“As first major partner in the Carbon Neutral Adelaide initiative, our Campus Sustainability Plan will reduce carbon emissions, improve energy efficiency, and continue to engage our staff and student community in sustainability,” he said.
The plan also cites Building Upgrade Finance legislation – that passed State Parliament last year – which helps building owners access commercial loans to fund environmentally friendly building alterations.
The document nominates several actions and targets to reduce emissions, including:
- Having one million square metres of city floor space committed to ‘Carbon Neutral Adelaide Partnerships’ by 2020.
- Ensuring South Australia’s electricity supply is “almost completely decarbonised by 2050”.
- Having 20 per cent of City office floor space – about 400,000sqm – participate the ‘CitySwitch Green Office Programme’ by 2021.
- Delivering a ‘renewable energy bulk purchase scheme’ by 2018.
- Phasing out the purchase of conventional fossil fuel buses by no later than 2025.
- Developing a ‘Green City Plan’ to increase city greening through trees, gardens, plantings, green walls and green or cool roofs by the end of 2017.
- Upgrading all Council owned public streetlighting to high efficiency LEDs by 2020.
- Developing a carbon sequestration strategy for South Australia by December 2017. This is expected to form a key element of the city’s offsets strategy, which prioritises offset projects “based in South Australia and Australia”. There are not yet any accredited emission offset businesses in SA.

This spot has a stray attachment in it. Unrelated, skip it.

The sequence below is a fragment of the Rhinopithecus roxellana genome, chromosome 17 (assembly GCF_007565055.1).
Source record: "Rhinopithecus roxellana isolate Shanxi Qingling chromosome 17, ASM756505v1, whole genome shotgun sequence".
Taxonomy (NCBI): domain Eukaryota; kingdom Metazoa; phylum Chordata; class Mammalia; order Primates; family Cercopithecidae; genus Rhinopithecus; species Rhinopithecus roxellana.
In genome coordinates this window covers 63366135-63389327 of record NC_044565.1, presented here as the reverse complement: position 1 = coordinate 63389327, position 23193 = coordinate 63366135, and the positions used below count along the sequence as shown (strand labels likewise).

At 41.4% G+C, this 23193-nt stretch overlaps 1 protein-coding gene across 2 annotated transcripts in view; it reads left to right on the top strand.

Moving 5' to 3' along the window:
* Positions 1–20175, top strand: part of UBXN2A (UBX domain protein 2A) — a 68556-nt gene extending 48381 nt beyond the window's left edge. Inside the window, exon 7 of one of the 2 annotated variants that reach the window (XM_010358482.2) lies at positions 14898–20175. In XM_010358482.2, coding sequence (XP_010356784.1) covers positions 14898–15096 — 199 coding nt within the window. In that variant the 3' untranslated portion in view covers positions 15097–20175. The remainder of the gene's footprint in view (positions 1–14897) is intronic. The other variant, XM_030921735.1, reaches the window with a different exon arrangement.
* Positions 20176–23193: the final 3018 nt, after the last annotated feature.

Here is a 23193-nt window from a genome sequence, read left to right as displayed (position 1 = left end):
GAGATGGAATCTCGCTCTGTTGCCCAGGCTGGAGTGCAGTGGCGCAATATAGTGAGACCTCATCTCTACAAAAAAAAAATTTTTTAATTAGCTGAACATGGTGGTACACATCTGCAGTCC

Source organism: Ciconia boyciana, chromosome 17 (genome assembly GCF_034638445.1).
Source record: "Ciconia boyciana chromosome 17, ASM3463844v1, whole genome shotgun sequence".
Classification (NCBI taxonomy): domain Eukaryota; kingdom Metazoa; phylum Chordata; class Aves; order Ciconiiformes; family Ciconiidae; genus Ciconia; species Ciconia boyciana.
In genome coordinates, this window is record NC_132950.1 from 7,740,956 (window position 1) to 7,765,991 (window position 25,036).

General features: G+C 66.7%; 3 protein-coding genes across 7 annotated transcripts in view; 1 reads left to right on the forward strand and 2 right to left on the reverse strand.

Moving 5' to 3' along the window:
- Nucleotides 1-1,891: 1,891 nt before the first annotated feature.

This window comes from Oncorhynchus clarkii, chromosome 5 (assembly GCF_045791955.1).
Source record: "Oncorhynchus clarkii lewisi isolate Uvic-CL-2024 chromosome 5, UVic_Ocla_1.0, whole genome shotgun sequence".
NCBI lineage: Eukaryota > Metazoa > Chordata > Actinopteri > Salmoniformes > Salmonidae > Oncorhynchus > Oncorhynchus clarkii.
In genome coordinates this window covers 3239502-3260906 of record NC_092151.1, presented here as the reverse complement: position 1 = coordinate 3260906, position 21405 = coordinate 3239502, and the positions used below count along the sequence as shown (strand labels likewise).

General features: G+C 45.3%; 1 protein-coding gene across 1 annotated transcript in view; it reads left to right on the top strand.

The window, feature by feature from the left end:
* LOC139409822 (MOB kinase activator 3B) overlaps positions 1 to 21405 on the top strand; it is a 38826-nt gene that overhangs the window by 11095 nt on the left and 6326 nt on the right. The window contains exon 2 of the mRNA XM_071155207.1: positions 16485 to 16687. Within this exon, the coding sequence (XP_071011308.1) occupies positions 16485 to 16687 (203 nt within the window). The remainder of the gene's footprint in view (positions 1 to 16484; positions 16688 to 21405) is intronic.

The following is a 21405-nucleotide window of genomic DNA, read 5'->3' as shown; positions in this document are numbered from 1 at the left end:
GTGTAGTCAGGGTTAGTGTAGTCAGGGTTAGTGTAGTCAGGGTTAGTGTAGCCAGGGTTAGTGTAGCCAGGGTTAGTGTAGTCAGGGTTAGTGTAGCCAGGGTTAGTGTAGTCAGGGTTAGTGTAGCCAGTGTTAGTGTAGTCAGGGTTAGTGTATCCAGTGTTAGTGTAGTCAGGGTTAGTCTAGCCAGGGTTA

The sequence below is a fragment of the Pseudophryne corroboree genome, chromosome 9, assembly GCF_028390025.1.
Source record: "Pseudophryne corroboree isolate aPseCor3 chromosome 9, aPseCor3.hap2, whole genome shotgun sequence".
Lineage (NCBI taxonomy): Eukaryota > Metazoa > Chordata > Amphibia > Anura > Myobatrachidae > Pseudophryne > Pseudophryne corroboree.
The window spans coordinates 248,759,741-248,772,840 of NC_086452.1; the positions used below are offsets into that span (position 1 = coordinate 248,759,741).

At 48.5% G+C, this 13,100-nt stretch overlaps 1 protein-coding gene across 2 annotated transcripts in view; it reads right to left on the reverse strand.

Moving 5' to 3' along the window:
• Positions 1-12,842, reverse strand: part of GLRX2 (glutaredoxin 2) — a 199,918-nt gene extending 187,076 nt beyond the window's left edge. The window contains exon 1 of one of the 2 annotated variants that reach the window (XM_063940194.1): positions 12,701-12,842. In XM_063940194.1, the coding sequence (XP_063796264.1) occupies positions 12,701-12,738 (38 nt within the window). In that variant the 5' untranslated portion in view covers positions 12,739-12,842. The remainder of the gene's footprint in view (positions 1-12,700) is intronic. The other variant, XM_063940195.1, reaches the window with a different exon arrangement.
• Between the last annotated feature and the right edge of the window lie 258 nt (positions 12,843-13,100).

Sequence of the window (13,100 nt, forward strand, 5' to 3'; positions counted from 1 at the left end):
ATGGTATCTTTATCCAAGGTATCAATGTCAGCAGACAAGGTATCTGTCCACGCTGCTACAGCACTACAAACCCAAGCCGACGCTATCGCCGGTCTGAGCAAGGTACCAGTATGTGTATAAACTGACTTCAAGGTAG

- Increasing the use of public transport to 10 per cent of weekday passenger transport kilometres by 2020.
- Doubling the number of cycling trips in the city by 2020.
- Increasing the number of publicly accessible electric vehicle recharge points in the city to 250 by 2020.
- Converting half the city’s commercial car park floor space to high efficiency lighting systems by 2021.
- Planting 1000 trees in built-up areas of the city by mid-2020.
Premier Jay Weatherill said in a statement this morning that the City of Adelaide is “already known as a clean and green, vibrant and liveable city and becoming carbon neutral will provide further incentives for investment into our city and the state and create opportunities for local business”.
“Adelaide is full of dynamic, committed businesses, community groups and individuals who are working to improve sustainability and the Carbon Neutral Action Plan 2016 – 2021 will further build on our reputation as a world leader in climate change action,” he added.